When people hear about computer hacking, their minds usually turn toward laptops, cell phones, and tablets. Thoughts of computer viruses invading our electronics, stealing passwords and personal information flood us with paranoia, and yet one of the last places we tend to think about are our cars — even though nowadays they are primarily run by computers. Perhaps it’s because our automobiles don’t contain social security numbers or bank account information, but thieves can hack your car computer, and that could prove deadly.
That’s the findings from Chris Valasek and Charlie Miller who have been featured in Forbes and on NPR and the Today show. The duo were given a grant from the Defense Advanced Research Projects Agency (DARPA) in order to see just how vulnerable our cars are. They used a Toyota Prius and a Ford Escape, and tapped into the electronic control units (ECU) in the vehicles. ECUs are the network of computers found in virtually every car sold today, and they control everything from automatic locks and your on-board display, to steering, breaking and more.
As the NPR report explains:
All these little devices talk to each other on an open network. They listen in to every message that’s sent, and they don’t verify where a specific command is coming from. Miller says all of this makes cars easy to attack. Any sensor attached to the processor on the network is vulnerable. So after Miller and Valasek learned the code that controlled the ECUs on the two cars they were testing, they were able to cause all kinds of havoc.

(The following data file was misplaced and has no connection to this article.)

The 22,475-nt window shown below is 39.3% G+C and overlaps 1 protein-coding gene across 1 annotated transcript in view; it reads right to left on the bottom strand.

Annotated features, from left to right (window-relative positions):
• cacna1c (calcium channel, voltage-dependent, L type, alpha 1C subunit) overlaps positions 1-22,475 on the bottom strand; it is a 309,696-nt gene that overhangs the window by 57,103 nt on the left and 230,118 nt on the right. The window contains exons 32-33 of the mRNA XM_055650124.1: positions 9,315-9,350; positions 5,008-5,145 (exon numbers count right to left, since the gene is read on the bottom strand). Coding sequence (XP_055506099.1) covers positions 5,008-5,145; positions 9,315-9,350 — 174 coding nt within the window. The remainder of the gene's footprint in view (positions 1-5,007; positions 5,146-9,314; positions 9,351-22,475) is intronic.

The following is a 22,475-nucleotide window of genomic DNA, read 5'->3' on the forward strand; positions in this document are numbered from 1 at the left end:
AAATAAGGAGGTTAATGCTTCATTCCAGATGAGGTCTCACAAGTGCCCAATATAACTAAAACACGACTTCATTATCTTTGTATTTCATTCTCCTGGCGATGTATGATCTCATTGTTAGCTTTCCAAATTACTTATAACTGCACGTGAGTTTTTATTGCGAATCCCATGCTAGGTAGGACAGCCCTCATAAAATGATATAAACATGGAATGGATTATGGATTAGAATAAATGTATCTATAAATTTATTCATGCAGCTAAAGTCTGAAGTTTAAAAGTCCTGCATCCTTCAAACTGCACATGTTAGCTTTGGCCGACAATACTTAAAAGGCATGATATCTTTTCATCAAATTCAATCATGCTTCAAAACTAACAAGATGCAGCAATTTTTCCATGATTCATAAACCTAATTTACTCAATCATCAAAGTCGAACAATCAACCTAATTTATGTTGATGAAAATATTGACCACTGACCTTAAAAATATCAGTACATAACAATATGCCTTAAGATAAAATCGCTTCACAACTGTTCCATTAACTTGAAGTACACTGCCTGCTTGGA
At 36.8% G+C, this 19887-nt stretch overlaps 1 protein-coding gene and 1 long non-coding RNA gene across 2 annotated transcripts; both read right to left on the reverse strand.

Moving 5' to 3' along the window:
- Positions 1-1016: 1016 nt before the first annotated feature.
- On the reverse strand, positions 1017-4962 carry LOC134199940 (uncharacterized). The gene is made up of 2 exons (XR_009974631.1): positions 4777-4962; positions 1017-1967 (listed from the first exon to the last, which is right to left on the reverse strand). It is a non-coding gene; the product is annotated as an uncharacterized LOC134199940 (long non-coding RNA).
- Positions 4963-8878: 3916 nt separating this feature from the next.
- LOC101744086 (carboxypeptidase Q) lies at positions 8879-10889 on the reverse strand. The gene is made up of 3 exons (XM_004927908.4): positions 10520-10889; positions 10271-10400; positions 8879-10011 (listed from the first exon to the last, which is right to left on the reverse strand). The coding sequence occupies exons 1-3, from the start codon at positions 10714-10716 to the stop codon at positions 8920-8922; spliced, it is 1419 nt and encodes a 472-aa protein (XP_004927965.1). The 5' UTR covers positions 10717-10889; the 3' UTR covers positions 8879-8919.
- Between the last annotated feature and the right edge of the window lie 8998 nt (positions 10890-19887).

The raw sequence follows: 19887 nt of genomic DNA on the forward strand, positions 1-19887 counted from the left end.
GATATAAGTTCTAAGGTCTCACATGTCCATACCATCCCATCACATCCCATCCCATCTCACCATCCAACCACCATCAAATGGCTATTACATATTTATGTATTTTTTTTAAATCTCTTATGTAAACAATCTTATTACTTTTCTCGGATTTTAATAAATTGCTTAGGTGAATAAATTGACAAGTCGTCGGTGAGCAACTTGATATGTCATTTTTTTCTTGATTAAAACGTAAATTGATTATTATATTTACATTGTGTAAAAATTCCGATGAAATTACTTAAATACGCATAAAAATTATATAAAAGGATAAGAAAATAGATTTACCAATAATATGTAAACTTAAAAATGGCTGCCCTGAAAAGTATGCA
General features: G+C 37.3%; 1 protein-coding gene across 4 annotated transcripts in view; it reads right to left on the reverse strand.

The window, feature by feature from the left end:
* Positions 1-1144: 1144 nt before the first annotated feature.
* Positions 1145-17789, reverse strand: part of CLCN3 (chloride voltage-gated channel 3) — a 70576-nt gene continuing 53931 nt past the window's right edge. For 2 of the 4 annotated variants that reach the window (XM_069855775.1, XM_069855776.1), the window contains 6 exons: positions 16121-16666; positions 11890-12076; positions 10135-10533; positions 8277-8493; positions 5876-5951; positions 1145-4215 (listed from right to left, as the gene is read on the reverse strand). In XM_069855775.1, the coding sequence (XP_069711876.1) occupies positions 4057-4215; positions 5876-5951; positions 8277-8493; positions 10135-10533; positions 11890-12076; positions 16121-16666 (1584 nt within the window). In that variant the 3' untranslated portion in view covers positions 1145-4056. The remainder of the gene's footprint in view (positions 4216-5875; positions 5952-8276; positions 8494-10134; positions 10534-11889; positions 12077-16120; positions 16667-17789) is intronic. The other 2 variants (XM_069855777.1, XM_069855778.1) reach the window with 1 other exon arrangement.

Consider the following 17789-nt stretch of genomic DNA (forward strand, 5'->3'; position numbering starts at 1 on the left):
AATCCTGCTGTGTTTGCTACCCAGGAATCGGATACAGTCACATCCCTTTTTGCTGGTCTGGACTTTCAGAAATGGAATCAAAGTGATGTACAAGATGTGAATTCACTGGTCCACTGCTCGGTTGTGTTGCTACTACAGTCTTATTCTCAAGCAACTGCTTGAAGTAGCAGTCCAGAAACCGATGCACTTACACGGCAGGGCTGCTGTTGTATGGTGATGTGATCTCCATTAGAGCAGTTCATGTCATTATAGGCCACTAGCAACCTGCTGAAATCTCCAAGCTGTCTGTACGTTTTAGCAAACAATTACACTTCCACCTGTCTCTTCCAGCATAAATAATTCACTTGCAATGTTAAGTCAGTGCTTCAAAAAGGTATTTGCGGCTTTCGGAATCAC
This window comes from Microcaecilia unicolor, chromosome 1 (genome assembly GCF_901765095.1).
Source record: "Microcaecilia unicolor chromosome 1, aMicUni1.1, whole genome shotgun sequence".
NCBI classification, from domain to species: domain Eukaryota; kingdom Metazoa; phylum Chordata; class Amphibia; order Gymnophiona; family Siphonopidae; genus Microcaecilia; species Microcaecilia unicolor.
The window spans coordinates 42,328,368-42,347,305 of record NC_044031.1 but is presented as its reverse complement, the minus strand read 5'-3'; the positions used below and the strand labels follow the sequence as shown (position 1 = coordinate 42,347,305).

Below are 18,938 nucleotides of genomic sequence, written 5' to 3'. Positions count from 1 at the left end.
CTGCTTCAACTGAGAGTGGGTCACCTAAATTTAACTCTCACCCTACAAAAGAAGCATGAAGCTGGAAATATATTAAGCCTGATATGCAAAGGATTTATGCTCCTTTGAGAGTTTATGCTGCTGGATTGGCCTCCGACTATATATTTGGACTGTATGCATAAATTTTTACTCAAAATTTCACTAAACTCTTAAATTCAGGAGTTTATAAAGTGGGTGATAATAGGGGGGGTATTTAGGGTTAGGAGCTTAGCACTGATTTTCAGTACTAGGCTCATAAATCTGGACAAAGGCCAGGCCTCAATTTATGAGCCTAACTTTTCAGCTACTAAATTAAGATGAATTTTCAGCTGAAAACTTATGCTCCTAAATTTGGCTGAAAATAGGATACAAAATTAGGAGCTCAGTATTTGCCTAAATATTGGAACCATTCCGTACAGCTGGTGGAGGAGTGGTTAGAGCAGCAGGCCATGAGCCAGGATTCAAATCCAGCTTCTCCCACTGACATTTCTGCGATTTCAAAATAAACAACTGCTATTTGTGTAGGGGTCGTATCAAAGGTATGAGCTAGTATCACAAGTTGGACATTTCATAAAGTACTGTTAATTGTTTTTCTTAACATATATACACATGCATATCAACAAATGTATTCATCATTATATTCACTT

For example, they made the cars to accelerate and brake without the driver’s control, as well as jerk the wheel while driving at high speeds, honk the horn, jerk seatbelts and more. More worrisome, they could shut off the brakes entirely. The two used standard computers to get the job done, but could this be extended even further, with hackers remotely tapping into a car’s system via the phone’s Bluetooth device to turn it on, steal it, or cause bodily harm?
At the moment that seems doubtful, and more like a potential plot device for a TV show where the victim is murdered via a cyber attack on his fancy new car. Indeed, the report explains that it’s unlikely a hackers will attack your car any time soon. “All cars don’t all use one operating system and they don’t all speak one single language,” the report states. “So before a hacker can take control, he or she has to learn the specific code that runs the systems for that specific car.”
However, the threat is out there, so Miller and Valasek tried sharing their findings with Toyota and Ford before going public. While both companies say they take the research seriously, they’re still convinced their cars are safe.
Check out the Forbes video above, which shows some of Miller and Valasek’s research in action.